Eisai has officially launched Halaven in the UK, just a week after production of the novel breast cancer treatment started at the company’s £600 million manufacturing facility at Hatfield, Hertfordshire.

Cancer specialists have responded enthusiastically to the drug, since it addresses a previously unmet need for new treatment options for women with advanced breast cancer. Speaking at the launch, Chris Twelves of the Cancer Research UK Clinical Centre, Leeds, said the introduction of Halaven (eribulin) for patients with locally advanced or metastatic breast cancer would likely nudge out older agents such as vinorelbine and gemcitabine which had ‘"slim" evidence of efficacy, compared with robust overall survival data for eribulin from the Phase III EMBRACE study.

He said that oncologists in several parts of the country were already adding Halaven to their local list of preferred drugs to receive money from the Cancer Drugs Fund. Prof Twelves added that BUPA and several other private insurers have rapidly approved use of the agent.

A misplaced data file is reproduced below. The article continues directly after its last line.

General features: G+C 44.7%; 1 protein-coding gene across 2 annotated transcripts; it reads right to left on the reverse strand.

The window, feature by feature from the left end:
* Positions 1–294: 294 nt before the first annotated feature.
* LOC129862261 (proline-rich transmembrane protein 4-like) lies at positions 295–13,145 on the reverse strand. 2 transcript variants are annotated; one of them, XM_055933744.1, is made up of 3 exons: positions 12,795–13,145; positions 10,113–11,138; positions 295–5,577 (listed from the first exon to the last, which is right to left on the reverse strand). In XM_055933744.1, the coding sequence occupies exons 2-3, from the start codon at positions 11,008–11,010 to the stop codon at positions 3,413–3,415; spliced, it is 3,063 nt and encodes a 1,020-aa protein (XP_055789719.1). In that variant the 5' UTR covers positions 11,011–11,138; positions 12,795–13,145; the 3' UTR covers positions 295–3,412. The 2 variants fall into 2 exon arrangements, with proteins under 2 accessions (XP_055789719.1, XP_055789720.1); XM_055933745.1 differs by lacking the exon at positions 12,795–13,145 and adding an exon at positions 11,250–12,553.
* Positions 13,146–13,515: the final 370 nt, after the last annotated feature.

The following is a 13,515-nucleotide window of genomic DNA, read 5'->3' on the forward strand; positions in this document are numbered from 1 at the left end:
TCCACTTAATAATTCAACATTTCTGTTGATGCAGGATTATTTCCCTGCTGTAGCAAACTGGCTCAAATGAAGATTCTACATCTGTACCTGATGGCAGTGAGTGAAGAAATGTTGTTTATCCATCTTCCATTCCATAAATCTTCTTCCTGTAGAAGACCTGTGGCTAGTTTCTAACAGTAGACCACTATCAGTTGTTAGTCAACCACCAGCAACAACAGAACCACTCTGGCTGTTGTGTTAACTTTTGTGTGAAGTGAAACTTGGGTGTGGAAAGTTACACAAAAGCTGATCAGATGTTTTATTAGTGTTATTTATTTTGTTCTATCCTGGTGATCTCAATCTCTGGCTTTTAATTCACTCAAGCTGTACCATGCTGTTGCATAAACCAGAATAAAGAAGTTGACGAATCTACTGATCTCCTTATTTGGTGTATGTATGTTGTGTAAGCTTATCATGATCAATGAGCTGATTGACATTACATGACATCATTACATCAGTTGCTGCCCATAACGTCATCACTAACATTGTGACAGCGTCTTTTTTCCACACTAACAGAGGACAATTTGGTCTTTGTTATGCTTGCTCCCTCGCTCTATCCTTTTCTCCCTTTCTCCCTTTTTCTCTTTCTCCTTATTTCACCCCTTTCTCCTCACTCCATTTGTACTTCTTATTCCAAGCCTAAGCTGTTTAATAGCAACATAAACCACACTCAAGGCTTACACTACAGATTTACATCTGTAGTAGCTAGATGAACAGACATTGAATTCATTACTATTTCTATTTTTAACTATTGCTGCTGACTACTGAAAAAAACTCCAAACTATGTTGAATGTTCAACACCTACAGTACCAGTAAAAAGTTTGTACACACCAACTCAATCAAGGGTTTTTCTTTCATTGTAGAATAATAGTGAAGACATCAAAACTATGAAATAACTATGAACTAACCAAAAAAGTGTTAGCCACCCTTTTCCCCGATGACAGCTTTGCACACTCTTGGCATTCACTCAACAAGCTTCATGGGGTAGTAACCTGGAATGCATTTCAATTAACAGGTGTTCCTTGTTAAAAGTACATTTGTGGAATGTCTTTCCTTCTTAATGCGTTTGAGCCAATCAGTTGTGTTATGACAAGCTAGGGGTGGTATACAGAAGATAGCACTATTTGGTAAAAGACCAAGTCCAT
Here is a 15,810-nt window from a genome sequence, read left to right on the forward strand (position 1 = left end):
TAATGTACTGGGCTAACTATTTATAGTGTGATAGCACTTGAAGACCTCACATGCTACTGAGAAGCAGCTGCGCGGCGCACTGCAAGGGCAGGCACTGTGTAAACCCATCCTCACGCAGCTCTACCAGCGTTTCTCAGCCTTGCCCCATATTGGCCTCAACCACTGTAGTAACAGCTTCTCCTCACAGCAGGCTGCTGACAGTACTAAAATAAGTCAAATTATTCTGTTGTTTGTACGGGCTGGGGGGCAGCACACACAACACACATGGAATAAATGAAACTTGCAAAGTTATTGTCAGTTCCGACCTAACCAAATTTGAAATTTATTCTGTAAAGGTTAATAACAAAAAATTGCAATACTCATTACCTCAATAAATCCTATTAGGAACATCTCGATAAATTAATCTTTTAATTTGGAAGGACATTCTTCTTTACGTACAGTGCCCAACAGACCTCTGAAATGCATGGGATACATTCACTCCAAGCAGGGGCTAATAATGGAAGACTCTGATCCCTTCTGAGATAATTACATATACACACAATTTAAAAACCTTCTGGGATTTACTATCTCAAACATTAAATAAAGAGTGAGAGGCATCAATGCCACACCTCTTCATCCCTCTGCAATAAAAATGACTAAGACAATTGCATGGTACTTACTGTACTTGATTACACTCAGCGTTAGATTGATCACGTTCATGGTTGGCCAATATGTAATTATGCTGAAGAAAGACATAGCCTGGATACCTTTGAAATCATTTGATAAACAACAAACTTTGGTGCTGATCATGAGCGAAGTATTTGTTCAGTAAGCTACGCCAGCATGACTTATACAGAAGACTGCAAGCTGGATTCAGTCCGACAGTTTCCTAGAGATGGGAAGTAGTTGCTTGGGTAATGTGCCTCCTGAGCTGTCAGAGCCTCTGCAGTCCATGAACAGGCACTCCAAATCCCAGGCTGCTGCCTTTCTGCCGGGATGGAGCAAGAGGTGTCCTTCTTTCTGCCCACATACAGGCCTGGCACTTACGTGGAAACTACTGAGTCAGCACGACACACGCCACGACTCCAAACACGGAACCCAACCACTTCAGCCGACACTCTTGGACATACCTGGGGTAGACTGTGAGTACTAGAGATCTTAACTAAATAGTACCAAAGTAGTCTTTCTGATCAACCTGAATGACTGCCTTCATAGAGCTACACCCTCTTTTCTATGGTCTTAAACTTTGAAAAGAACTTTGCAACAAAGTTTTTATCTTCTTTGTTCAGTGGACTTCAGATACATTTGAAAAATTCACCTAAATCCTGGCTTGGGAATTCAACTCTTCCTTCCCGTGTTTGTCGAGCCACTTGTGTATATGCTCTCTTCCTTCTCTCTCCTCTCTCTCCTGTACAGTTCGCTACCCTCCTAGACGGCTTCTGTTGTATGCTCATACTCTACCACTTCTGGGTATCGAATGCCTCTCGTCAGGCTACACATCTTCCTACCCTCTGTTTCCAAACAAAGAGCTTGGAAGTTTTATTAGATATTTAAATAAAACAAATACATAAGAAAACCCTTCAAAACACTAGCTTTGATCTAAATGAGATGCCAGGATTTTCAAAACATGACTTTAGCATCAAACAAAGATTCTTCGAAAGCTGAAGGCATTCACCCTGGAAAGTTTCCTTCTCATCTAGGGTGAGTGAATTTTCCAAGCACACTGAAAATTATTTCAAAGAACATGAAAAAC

NICE meeting in a month

Halaven was referred to the National Institute for Health and Clinical Excellence for clinical and cost effectiveness in September and the first appraisal committee meeting will be next month (June 23). A decision is scheduled for December.

The cost of the new treatment is comparable to other newer agents for advanced disease at £313 per vial. Three vials comprise one dose and six vials constitute one cycle of therapy (depending on the patient’s weight).  Patients will generally need three to six cycles of treatment.

Eisai will be presenting 19 abstracts covering eribulin, plus results on other agents for thyroid cancer, acute myeloid leukaemia, metastatic breast cancer, ovarian and other cancers at next month’s American Society of Clinical Oncology meeting in Chicago. Presentations will include data on lenvatinib (E7080) in thyroid cancer and advanced melanoma;  farletuzumab (MORAb-003 ) in ovarian cancer; MORAb-004 (MOR4), a humanized monoclonal antibody recognising TEM-1 (endosialin) in patients with solid tumours and decitabine in myelodysplastic syndromes and acute myeloid leukaemia.